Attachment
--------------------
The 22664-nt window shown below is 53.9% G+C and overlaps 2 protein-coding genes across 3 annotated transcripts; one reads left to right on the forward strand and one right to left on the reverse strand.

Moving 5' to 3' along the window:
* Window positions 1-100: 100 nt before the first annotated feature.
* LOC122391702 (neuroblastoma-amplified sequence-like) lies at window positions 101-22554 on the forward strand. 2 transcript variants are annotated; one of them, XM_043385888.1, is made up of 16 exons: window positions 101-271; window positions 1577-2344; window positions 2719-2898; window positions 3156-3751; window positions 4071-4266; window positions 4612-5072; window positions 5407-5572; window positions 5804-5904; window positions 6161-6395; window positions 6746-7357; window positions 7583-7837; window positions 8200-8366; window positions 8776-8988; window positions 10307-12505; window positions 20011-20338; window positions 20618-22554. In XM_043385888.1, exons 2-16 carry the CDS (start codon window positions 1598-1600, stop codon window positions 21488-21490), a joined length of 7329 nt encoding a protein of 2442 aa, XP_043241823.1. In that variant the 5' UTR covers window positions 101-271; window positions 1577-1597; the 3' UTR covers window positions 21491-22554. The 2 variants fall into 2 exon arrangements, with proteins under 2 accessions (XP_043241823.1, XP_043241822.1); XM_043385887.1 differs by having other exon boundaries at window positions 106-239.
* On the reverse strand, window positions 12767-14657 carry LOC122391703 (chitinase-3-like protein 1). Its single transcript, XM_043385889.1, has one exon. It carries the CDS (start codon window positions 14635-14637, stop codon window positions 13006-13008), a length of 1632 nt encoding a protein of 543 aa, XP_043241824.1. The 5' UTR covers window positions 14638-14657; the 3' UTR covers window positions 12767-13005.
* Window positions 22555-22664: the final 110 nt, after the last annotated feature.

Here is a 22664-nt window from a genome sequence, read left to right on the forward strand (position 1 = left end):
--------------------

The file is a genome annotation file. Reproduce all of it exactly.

The 22664-nt window shown below is 53.9% G+C and overlaps 2 protein-coding genes across 3 annotated transcripts; one reads left to right on the forward strand and one right to left on the reverse strand.

Moving 5' to 3' along the window:
* Window positions 1-100: 100 nt before the first annotated feature.
* LOC122391702 (neuroblastoma-amplified sequence-like) lies at window positions 101-22554 on the forward strand. 2 transcript variants are annotated; one of them, XM_043385888.1, is made up of 16 exons: window positions 101-271; window positions 1577-2344; window positions 2719-2898; window positions 3156-3751; window positions 4071-4266; window positions 4612-5072; window positions 5407-5572; window positions 5804-5904; window positions 6161-6395; window positions 6746-7357; window positions 7583-7837; window positions 8200-8366; window positions 8776-8988; window positions 10307-12505; window positions 20011-20338; window positions 20618-22554. In XM_043385888.1, exons 2-16 carry the CDS (start codon window positions 1598-1600, stop codon window positions 21488-21490), a joined length of 7329 nt encoding a protein of 2442 aa, XP_043241823.1. In that variant the 5' UTR covers window positions 101-271; window positions 1577-1597; the 3' UTR covers window positions 21491-22554. The 2 variants fall into 2 exon arrangements, with proteins under 2 accessions (XP_043241823.1, XP_043241822.1); XM_043385887.1 differs by having other exon boundaries at window positions 106-239.
* On the reverse strand, window positions 12767-14657 carry LOC122391703 (chitinase-3-like protein 1). Its single transcript, XM_043385889.1, has one exon. It carries the CDS (start codon window positions 14635-14637, stop codon window positions 13006-13008), a length of 1632 nt encoding a protein of 543 aa, XP_043241824.1. The 5' UTR covers window positions 14638-14657; the 3' UTR covers window positions 12767-13005.
* Window positions 22555-22664: the final 110 nt, after the last annotated feature.

Here is a 22664-nt window from a genome sequence, read left to right on the forward strand (position 1 = left end):